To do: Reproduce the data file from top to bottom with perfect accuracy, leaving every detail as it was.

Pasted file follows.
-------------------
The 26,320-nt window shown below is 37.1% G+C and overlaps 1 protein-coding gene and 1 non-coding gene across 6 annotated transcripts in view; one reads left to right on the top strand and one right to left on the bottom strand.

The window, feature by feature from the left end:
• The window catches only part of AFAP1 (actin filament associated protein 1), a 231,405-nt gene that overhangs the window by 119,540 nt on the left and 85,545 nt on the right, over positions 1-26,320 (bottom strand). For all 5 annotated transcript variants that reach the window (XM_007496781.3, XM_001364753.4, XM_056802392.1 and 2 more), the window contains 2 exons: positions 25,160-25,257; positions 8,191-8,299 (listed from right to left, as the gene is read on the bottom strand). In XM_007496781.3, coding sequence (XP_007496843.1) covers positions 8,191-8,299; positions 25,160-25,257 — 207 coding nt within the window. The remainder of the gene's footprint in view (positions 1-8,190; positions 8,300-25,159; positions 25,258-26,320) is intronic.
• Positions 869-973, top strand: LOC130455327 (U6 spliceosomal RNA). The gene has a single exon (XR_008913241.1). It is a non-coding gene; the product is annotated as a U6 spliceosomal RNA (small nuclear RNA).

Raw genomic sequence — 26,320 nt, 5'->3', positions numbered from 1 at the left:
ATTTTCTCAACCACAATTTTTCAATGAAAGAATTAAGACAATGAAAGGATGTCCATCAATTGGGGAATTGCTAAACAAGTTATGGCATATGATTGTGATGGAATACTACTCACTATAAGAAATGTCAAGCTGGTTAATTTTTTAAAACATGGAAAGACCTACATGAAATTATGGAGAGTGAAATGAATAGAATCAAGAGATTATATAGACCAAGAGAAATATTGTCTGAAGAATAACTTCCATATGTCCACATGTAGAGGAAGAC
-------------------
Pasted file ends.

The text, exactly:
The 26,320-nt window shown below is 37.1% G+C and overlaps 1 protein-coding gene and 1 non-coding gene across 6 annotated transcripts in view; one reads left to right on the top strand and one right to left on the bottom strand.

The window, feature by feature from the left end:
• The window catches only part of AFAP1 (actin filament associated protein 1), a 231,405-nt gene that overhangs the window by 119,540 nt on the left and 85,545 nt on the right, over positions 1-26,320 (bottom strand). For all 5 annotated transcript variants that reach the window (XM_007496781.3, XM_001364753.4, XM_056802392.1 and 2 more), the window contains 2 exons: positions 25,160-25,257; positions 8,191-8,299 (listed from right to left, as the gene is read on the bottom strand). In XM_007496781.3, coding sequence (XP_007496843.1) covers positions 8,191-8,299; positions 25,160-25,257 — 207 coding nt within the window. The remainder of the gene's footprint in view (positions 1-8,190; positions 8,300-25,159; positions 25,258-26,320) is intronic.
• Positions 869-973, top strand: LOC130455327 (U6 spliceosomal RNA). The gene has a single exon (XR_008913241.1). It is a non-coding gene; the product is annotated as a U6 spliceosomal RNA (small nuclear RNA).

Raw genomic sequence — 26,320 nt, 5'->3', positions numbered from 1 at the left:
ATTTTCTCAACCACAATTTTTCAATGAAAGAATTAAGACAATGAAAGGATGTCCATCAATTGGGGAATTGCTAAACAAGTTATGGCATATGATTGTGATGGAATACTACTCACTATAAGAAATGTCAAGCTGGTTAATTTTTTAAAACATGGAAAGACCTACATGAAATTATGGAGAGTGAAATGAATAGAATCAAGAGATTATATAGACCAAGAGAAATATTGTCTGAAGAATAACTTCCATATGTCCACATGTAGAGGAAGAC